Berlin – Day 2

My second day in Berlin dawned cold and rainy, just as forecast. With this in mind my plan had always been to go to some museums and spend the day inside as much as possible.

My first destination was the DDR museum, which is all about life in East Germany. Well, naturally I got distracted on the way there!

The DDR museum is located near the Isle of Museums, which is home to several other museums and also the art galleries. I had never planned to go in the art galleries but they are impressive buildings, built decades ago, and certainly the exteriors are worth a look, even in the rain. They are grand buildings, with pillars and columns, grand staircases, and detailed stonework. At least one of them has statues outside in a small garden/courtyard, and covered walkways with stone ceilings and more of the aforementioned pillars.

Nearby is the Berlin Dom (cathedral) which was a very nice surprise – I had no idea it was there. This is another building which is worth a look. I didn’t go inside, although I think you can, but even the outside is beautiful, all big arches and towers and windows and domes, all in gorgeous stonework. There are also numerous statues built into the walls, adding to the grandeur.


The DDR museum by contrast is built in a much more modern building, right by the river. I had a great couple of hours there, indulging my inner history geek – social history, my favourite kind, learning about how people lived in the past. There are information boards full of info about how controlled life was then, and how everyone was expected to conform to the uniformity. Even the young were expected to conform – it turns out kids at nursery had potty time – they all to sit on the potty at the same time, and there they had to stay until everyone had finished! There were displays about the shops and shopping for groceries, and the range of food in the shops. There were lots of information about leisure time in East Germany, and how everyone was expected to participate in some sort of sport – here at least they had some freedom as they could chose which sport – and apparently they loved nudist beaches. The highlight of the museum, at least for the half dozen 10 or 12 year old boys there, was the Trabant car which was on display. The Trabant car was pretty much the only car available in East Germany for years, and much sought after. The reality is the Trabant was cheap, produced much pollution, badly designed (for example, they had no petrol gauge so the owners had to guess when they needed to refuel), and a challenge to drive. But, East Germans loved them! They aren’t produced anymore, but I think some are still in existence, hiding away somewhere, including obviously the one in the DDR museum, which you are allowed to sit in – the boys I mentioned earlier were having a great time playing in it, pretending to drive it.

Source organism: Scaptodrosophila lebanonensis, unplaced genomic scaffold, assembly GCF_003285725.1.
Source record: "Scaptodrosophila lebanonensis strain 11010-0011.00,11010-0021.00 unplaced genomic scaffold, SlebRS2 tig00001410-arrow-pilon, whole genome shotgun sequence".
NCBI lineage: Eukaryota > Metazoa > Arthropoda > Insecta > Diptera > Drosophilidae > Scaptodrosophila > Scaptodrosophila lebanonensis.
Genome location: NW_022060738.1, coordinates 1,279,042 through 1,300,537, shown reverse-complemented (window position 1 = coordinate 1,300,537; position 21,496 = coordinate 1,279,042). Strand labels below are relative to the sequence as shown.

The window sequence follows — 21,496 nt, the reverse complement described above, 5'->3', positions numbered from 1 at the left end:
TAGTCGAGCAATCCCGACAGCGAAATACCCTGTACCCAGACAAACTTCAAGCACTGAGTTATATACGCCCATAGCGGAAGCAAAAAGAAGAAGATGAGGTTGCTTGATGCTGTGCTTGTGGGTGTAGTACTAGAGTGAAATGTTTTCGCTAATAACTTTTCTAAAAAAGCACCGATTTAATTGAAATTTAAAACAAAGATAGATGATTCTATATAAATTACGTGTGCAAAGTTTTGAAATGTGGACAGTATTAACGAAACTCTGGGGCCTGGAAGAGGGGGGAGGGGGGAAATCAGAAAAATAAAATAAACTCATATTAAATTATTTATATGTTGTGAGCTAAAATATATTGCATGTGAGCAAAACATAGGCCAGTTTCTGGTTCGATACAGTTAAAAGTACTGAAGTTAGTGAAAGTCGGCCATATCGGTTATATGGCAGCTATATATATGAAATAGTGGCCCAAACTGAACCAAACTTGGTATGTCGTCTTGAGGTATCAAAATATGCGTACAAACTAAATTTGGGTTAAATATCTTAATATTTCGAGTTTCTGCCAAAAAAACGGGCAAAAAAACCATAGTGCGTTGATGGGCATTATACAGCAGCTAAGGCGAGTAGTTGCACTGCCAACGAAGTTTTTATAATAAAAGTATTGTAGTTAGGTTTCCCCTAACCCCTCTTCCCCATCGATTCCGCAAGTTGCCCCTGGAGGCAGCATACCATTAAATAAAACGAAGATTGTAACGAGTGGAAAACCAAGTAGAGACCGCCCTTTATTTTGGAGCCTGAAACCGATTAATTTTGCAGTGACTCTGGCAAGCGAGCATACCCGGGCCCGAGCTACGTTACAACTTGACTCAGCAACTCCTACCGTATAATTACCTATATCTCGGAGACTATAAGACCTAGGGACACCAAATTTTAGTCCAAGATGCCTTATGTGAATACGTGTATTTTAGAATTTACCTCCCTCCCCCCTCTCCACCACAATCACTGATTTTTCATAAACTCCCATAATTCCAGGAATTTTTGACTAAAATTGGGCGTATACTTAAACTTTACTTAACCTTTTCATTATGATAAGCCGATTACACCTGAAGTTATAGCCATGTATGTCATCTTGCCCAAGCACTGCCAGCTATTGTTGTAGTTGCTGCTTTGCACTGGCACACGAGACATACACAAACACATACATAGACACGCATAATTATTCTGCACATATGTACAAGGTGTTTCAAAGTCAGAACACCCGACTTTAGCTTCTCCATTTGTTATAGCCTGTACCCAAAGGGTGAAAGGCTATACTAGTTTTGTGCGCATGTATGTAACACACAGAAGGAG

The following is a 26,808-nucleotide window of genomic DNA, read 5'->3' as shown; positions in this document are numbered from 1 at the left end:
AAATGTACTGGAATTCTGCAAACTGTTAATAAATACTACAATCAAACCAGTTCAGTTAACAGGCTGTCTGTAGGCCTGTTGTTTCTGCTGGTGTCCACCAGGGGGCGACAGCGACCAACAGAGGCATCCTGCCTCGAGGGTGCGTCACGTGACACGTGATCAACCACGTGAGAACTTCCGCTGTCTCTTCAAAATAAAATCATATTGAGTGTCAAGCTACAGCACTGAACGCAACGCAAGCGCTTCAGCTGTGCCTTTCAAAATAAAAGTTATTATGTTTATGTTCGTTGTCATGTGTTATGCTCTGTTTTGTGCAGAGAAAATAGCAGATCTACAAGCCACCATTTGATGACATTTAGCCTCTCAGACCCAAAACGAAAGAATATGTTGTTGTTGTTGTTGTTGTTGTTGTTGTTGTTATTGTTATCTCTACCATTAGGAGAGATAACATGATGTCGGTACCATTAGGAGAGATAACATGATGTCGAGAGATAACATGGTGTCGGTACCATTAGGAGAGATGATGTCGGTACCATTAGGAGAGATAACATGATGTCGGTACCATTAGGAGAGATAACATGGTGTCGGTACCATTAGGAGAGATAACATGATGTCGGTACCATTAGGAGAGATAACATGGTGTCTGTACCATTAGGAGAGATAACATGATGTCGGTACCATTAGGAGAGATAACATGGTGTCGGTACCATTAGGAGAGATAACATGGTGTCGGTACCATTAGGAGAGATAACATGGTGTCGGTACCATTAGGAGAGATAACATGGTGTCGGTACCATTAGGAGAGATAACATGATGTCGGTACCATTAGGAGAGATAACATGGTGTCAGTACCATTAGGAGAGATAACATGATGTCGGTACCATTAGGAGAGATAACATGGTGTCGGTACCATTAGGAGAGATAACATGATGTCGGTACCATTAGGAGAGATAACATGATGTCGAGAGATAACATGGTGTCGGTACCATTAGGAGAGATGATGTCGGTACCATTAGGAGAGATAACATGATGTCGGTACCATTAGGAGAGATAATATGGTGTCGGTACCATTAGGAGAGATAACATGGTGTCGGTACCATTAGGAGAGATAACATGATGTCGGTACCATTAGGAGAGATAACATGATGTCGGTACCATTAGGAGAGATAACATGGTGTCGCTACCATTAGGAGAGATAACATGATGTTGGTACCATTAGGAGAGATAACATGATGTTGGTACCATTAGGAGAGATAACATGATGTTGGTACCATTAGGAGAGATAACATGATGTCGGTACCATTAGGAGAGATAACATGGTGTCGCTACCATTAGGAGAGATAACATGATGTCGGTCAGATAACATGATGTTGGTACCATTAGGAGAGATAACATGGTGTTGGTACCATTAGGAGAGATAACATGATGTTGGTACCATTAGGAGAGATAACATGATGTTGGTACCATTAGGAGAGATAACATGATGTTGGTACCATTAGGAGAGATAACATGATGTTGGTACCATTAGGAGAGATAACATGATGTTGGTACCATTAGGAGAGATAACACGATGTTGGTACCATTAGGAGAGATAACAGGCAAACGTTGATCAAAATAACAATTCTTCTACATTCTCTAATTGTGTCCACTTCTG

After I finished at the DDR museum I went on to the Story of Berlin museum. This tells the story of Berlin, from about 1200 to the present day, detailing the political and social changes over the years. It’s interestingly done, without it being information overload. That said, I did struggle slightly as apart from my knowledge of 20th century history I know nothing about German history and I did feel names of important people just appeared on the display boards without an explanation. The highlight of this museum was the tour of a nuclear bunker. This is actually including in the price of your admission, and definitely worth doing. The bunker was built underground, in West Berlin, and was advertised as being big enough to hold everyone in West Berlin and keep them safe when the Soviet Union dropped a nuclear bomb. The reality, as we were told on the tour is that it could only hold about 3,500 people. There was a limited number of toilets and sinks for washing and no showers, and only 2 small kitchens, which weren’t kept stocked. Also, the air conditioning system would probably only work for about 2 weeks – not very long really. Not sure I would want to go inside if there had been a nuclear attack, although the Germans didn’t know how bad it was at the time. All-in-all, it wouldn’t save many lives, and even then only for a short time. It also isn’t that far underground and not very well re-enforced with concrete, so it might not even survive the initial attack.

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